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REVOLVED CHAIR POSE

Take a close look at Matt’s deliberate actions in today’s video.  What we see is not only the chromatic approach, the build, the preparation; but we see the activation of the fire line in order to avoid the collapse into Revolved Chair Pose.

When we approach twisting postures with strength as the anchor, not only do we execute twists with more purpose, but overall we feel more empowered in our bodies and our practice.  What a beautiful outcome.

Imagine getting this type of insight on your practice on a regular basis, and being able to integrate it into your mind and body. Online Immersions with Matt are the perfect way to get techniques like the fire line into your practice. Each immersion consists of 12 all levels classes so you can advance your body awareness and deepen your practice.

If you have been practicing with the immersions than you know exactly how powerful and effective they are.

But what if you want to share this knowledge with others? Take advantage of the opportunity to study with Matt in his upcoming teacher trainings.  His 200 and 300 Hr trainings are open for enrollment.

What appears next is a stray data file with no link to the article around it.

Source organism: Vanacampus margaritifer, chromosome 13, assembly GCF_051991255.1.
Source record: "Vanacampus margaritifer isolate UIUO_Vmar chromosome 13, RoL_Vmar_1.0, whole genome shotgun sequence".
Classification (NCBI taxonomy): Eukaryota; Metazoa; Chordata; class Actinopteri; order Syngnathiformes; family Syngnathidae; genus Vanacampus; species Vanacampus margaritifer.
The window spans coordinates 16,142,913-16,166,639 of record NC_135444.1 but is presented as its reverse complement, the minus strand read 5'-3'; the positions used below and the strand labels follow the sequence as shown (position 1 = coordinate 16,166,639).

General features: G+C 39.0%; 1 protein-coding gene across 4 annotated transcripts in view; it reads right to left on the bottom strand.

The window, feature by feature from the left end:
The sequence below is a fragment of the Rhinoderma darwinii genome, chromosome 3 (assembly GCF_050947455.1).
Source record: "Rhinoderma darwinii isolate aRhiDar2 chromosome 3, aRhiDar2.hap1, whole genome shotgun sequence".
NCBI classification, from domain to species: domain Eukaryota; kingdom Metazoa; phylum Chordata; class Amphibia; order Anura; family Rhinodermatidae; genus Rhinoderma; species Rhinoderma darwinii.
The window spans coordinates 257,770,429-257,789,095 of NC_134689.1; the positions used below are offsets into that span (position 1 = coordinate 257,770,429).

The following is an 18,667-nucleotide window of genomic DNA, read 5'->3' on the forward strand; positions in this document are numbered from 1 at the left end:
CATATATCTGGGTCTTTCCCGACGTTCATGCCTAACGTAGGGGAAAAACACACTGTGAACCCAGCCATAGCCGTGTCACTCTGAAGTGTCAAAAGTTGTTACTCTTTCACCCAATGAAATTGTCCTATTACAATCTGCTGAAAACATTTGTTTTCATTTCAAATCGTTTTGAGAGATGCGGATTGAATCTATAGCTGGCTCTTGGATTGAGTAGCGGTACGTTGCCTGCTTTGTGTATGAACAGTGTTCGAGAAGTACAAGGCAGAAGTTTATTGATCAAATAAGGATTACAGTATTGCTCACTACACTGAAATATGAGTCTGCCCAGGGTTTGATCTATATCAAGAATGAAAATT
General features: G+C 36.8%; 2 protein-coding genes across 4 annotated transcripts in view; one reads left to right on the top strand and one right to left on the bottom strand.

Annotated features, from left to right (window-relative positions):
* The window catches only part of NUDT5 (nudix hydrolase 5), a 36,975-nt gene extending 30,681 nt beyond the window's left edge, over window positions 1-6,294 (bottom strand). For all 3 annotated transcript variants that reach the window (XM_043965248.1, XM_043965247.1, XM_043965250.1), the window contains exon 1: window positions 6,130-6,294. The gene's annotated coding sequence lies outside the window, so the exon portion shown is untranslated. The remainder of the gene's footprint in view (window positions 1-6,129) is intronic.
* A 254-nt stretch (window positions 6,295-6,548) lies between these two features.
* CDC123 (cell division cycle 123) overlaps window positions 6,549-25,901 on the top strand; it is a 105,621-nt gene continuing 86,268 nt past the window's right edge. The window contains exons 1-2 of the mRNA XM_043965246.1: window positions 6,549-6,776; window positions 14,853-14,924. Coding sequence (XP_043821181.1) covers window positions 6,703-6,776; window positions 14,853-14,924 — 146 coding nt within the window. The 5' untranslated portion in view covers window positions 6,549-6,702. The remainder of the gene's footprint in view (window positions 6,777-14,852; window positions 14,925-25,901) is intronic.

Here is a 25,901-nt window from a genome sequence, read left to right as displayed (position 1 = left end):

The 200 Hr. Teacher Training: Click Here to See The Next Start Date

This is for you if you are interested in deepening your yoga practice, building your confidence, learning how to create a class, sharing this practice with friends, family or beyond. Yes it’s for all levels, ages, etc.

The 300 Hr. Advanced Teacher Training: Click Here to See The Next Start Date

This training is definitely for you if you are already certified at the 200 or 500 hour level but want to take your teaching career and practice to the next level. In this training you will learn Anatomy, Bio-mechanics, Postural Techniques, Intelligent Sequencing, Breathwork, Meditation, Heart Centered Philosophy, Theming, Business Structure, Marketing, Social Media, Branding and how to build a sustainable and successful career!